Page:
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Easy as 1, 2, 3: The ultimate guide to Student Press Freedom

Do we relinquish our First Amendment rights the moment we step past the schoolhouse gates?  Does my principal have a legal justification for censoring that article critiquing the school’s budget cuts, or does she simply want to avoid backlash? And if I’m a private school journalist, am I entitled to the same First Amendment defenses…
<a href="https://highschool.latimes.com/author/nadiabidarian22/" target="_self">Nadia Bidarian</a>

Nadia Bidarian

June 18, 2021

Do we relinquish our First Amendment rights the moment we step past the schoolhouse gates? 

Does my principal have a legal justification for censoring that article critiquing the school’s budget cuts, or does she simply want to avoid backlash?

And if I’m a private school journalist, am I entitled to the same First Amendment defenses as my public school student counterparts?

Our rights as student journalists are a mountainous, confusing terrain to traverse alone. I, a student journalist, and Mike Hiestand, the Senior Legal Counsel for the Student Press Law Center, are here to help.

Below, you’ll find a guide to student press freedom — a topic that, once broken down, will be as easy as 1-2-3: We’ll explore the one right we should all cherish, the First Amendment, the two Supreme Court cases that defined our rights, Tinker v. Des Moines and Hazelwood v. Kuhlmeier, and the three key concepts (public versus private schools, prior review, and helpful resources from the SPLC) that are necessary in understanding our rights.

Let’s get started, shall we? 



The First Amendment says, in no uncertain terms, that “Congress shall make no law […] abridging the freedom of speech, or of the press.” 

Let’s give an example. Say that you, a student, are handing out flyers advocating for less standardized testing. In Situation 1, you hand them out in front of a local grocery store, and the manager rips them from your hands and forces you to leave the area. In Situation 2, you hand them out to classmates at your public school, and your disapproving principal shoves them in the trash. 

The principal violates the First Amendment. The grocery store manager does not. 

“The First Amendment only protects against government censorship,” Hiestand said. “It says ‘Congress shall make no law…’ at the beginning. So in order for the First Amendment to kick in, there has to be some sort of government action or state action.”

Since a grocery store manager is a private citizen acting on his own and a public school principal is a government official, only the principal’s actions violate the First Amendment. For this same reason, private school students “unfortunately have no First Amendment protection,” according to Hiestand — because a private school headmaster, for example, is not a government official.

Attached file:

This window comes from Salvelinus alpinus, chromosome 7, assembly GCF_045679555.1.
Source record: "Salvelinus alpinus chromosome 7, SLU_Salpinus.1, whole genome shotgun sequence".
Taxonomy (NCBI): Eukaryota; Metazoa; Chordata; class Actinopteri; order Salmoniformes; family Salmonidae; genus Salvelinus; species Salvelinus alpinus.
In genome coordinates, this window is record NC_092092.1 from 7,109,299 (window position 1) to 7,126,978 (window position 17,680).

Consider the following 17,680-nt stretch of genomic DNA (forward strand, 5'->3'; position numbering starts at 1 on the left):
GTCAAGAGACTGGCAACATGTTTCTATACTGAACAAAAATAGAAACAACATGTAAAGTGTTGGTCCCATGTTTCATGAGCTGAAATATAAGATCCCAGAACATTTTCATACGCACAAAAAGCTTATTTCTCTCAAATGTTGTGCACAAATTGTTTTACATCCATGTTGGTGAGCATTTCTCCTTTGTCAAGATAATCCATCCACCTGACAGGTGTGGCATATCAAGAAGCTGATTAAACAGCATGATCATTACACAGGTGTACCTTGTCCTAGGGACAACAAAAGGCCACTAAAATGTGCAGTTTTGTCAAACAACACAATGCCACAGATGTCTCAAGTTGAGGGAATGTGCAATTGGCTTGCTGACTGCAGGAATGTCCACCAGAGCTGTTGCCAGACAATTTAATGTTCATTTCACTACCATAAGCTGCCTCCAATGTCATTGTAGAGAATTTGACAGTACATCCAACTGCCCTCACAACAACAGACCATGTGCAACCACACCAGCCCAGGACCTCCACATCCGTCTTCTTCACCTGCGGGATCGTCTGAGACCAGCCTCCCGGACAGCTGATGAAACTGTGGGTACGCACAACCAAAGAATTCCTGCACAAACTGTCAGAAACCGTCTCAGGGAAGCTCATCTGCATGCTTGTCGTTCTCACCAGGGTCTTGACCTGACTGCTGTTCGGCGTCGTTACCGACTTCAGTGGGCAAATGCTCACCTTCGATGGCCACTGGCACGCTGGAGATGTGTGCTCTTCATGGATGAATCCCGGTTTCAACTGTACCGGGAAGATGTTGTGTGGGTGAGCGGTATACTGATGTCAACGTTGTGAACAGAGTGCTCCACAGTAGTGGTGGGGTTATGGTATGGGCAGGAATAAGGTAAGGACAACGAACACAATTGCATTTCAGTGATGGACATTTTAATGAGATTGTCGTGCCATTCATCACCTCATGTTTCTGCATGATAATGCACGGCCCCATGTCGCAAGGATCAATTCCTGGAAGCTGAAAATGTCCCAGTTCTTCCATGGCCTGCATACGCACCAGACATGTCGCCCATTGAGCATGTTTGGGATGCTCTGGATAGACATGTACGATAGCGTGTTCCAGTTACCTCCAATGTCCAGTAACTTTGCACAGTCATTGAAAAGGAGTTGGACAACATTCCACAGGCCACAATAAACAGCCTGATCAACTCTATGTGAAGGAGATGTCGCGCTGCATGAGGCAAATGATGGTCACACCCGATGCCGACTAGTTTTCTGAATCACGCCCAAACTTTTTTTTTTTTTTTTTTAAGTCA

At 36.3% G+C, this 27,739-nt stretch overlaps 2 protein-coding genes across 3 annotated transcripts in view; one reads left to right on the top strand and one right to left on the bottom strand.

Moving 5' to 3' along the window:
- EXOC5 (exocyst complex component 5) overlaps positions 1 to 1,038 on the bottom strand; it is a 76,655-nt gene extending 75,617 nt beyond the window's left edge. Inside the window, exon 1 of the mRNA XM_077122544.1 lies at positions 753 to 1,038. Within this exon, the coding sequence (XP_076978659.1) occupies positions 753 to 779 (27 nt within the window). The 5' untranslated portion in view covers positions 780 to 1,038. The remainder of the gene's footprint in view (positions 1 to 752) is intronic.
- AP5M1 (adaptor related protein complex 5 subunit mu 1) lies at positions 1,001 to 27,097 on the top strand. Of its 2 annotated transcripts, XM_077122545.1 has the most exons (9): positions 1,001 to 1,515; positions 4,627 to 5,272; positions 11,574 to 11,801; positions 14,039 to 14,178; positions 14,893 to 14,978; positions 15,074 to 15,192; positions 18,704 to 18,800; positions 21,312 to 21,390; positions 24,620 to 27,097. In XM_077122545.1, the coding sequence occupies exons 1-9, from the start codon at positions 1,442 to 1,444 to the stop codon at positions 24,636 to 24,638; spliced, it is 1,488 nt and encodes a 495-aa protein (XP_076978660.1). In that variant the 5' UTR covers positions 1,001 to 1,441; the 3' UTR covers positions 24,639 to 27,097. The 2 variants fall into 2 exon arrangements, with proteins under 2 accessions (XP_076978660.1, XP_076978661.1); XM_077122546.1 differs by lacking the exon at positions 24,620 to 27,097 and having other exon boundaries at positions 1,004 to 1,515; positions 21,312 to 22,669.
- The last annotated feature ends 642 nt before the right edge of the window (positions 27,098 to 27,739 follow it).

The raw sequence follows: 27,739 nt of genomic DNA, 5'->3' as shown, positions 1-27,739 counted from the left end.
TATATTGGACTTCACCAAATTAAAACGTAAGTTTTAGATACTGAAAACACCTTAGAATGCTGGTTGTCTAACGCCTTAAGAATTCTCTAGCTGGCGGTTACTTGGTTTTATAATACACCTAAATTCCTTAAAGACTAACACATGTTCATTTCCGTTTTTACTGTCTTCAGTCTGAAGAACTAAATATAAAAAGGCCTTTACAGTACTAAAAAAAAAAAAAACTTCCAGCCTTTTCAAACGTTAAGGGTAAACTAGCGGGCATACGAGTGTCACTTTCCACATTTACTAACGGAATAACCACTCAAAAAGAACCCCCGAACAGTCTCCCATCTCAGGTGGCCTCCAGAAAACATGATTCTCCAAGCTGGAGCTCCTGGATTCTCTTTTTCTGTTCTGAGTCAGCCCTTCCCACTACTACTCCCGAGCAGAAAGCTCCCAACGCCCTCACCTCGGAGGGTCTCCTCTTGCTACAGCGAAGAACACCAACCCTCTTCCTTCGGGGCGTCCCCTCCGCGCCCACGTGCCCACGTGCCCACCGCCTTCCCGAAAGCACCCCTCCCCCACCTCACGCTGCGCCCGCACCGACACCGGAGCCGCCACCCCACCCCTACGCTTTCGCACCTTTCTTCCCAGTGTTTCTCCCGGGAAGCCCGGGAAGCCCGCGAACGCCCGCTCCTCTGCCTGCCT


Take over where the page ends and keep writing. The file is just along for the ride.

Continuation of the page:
Information about public versus private school student press protections is discussed extensively later. For now, let’s get into two Supreme Court cases every student journalist should know, because they still impact students today.



In Tinker v. Des Moines (1969), junior high school students Mary Beth Tinker and Christopher Eckhardt were suspended from their school in Des Moines, Iowa, for wearing black armbands in support of a truce in the Vietnam War. The case made it all the way to the Supreme Court, and the 7-2 ruling was utterly sublime for students nationwide. 

“It can hardly be argued that either students or teachers shed their constitutional rights to freedom of speech or expression at the schoolhouse gate,” Justice Abe Fortas wrote for the majority, which ruled in support of Tinker and Eckhardt. Essentially, the Tinker v. Des Moines ruling protects all student speech except disruptive speech, such as encouraging a school walkout. 

Despite certain limitations, the Tinker case set a precedent, according to Hiestand.

“The Tinker case was really the first time where the [Supreme Court] said that yes, in fact, students are persons under the Constitution, and they are protected by the First Amendment, even when they’re in school,” Hiestand said. “That is the foundation upon which every student speech case is built, so you have to know that one.” 

Nearly 20 years later, another Supreme Court case rolled around, Hazelwood v. Kuhlmeier, that more precisely defined student journalists’ rights, and distinguished them from student rights as a whole. The ruling, however, was grim. 

In 1988, student journalists at Hazelwood East High School planned to publish two articles about family life, one about divorce and the other about the experiences of pregnant students, who remained anonymous. The principal’s response? He stopped the articles from being printed, finding them both to be inappropriate. The case, which Hiestand’s colleagues at the SPLC felt would be “easy” to settle, eventually made its way to the Supreme Court.

After the Supreme Court ruled on the Hazelwood case, Hiestand was unbelievably “surprised.” 

“It was a surprise, I think, to everybody — one, that the Supreme Court took the case, and two, that the decision really was as bad as it was,” Hiestand said.

The Hazelwood decision, according to Hiestand, “gives school officials unprecedented sorts of power.” Under the Hazelwood standard, schools can declare a student journalist’s article “poorly written,” “inappropriate,” or “inconsistent with the shared values of a civilized social order” (“whatever that means,” Hiestand grumbled), all being “reasonable educational justifications” for opening it up to censorship.